Willie’s View: A Walk By Sam’I’s Loan

Shutterstock / John Fern © willies view

In this week’s Willie’s View, our travel writer is wanders a familiar path . . .

I think over the past six months, I must have walked through the River Devon gorge more than a hundred times.

Not complaining, though, for there’s always a lot to see and it was particularly bonny today with the autumn colours. The river was well swollen, too, making the Devil’s Mill work overtime.

It’s called the Devil’s Mill as the swirling trapped rocks resemble the sound of a clacking mill wheel; it’s the Devil’s, of course, as it works seven days a week without regard to the Sabbath.

Robert Burns enjoyed visiting the river, writing:

“How pleasant the banks of the clear winding Devon

“With green-spreading bushes and flow’rs blooming fair”

With lots of country lanes and tracks, I can make this walk as long or as short as time permits. Today, I approached the river by Sam’l’s Loan. I doubt if there’s anyone else who knows where Sam’I’s Loan is and how it got that name.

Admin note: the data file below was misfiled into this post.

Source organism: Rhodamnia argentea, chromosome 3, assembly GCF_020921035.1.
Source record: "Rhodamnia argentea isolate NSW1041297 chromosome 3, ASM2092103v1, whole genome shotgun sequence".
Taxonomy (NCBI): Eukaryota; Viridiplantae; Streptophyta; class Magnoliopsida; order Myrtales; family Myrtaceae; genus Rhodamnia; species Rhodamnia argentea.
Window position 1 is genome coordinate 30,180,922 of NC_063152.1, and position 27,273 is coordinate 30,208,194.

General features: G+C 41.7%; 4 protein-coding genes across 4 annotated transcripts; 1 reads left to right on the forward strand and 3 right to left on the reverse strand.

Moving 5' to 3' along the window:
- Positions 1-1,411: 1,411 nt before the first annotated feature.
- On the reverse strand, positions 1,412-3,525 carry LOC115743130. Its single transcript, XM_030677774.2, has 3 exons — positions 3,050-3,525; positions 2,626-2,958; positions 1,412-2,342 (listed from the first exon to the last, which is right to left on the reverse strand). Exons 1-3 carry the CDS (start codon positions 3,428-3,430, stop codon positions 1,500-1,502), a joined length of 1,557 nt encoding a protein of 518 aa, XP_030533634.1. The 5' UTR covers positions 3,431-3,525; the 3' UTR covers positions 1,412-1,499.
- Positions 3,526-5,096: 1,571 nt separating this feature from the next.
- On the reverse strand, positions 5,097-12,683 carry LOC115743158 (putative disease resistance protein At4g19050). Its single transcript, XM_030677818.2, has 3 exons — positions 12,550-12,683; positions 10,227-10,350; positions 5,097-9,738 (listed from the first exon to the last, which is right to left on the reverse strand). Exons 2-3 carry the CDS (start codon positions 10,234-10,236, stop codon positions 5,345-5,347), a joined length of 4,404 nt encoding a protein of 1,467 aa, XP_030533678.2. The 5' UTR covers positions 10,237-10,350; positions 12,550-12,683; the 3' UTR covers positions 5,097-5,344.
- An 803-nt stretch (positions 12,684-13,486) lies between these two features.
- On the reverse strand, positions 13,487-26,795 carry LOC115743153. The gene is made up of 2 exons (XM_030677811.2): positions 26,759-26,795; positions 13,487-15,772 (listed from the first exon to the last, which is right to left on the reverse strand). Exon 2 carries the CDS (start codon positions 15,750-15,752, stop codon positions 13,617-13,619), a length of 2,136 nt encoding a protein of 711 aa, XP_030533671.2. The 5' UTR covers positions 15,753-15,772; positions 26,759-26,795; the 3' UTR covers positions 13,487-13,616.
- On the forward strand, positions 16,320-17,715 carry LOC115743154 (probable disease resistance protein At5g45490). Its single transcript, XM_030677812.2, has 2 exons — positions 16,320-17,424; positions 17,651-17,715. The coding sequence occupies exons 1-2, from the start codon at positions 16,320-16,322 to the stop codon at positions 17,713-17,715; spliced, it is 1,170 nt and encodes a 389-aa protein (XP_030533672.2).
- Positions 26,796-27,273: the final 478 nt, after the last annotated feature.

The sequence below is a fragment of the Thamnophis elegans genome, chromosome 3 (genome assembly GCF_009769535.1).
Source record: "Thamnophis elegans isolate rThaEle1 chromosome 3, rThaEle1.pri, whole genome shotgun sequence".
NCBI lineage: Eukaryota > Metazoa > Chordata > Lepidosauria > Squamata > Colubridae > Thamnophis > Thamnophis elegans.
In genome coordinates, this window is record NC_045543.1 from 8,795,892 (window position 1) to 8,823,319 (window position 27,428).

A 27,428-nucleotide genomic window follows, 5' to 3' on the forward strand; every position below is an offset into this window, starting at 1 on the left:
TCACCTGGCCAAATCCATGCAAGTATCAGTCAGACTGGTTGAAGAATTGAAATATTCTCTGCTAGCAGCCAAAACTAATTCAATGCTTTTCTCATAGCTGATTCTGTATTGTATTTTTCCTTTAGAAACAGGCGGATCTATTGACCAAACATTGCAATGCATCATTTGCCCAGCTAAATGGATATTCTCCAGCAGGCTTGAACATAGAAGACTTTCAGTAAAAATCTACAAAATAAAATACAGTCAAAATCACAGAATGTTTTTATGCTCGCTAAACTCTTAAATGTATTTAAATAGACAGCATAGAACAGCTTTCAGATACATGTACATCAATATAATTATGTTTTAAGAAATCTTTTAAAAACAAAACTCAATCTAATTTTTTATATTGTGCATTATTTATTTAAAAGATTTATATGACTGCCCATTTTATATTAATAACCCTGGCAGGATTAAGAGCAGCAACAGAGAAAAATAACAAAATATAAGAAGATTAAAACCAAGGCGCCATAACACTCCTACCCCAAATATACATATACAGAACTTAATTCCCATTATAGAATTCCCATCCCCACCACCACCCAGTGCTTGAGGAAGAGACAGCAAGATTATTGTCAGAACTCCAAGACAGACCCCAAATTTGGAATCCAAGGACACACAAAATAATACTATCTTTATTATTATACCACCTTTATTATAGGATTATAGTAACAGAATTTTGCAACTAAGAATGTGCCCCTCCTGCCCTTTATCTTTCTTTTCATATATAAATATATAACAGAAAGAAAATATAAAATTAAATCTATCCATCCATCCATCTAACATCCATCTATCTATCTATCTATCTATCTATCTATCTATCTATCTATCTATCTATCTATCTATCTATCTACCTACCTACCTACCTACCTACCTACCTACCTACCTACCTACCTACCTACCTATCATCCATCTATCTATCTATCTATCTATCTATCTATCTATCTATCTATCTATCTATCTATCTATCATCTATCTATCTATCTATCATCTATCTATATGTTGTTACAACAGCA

My return will bring me back to Crook of Devon over the Devon Bridge. It was built in 1767. At the time, a 13-year-old lad, Samuel Hutchinson, helped labour on this bridge and accidentally burned his feet while working with the lime.

In later life he went on to become the Laird of Harelaw. My great-grandfather was occasionally employed by him.

He did a good job

At the time, Harelaw Farm shared an access road with the Briglands Estate. This inconvenience was resolved when Samuel was offered a strip of land in return for making it into his own new access. That new road became Sam’I’s Loan.

He did a good job on the bridge, anyway, for 253 years on it’s still carrying traffic over the Devon.



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Willie Shand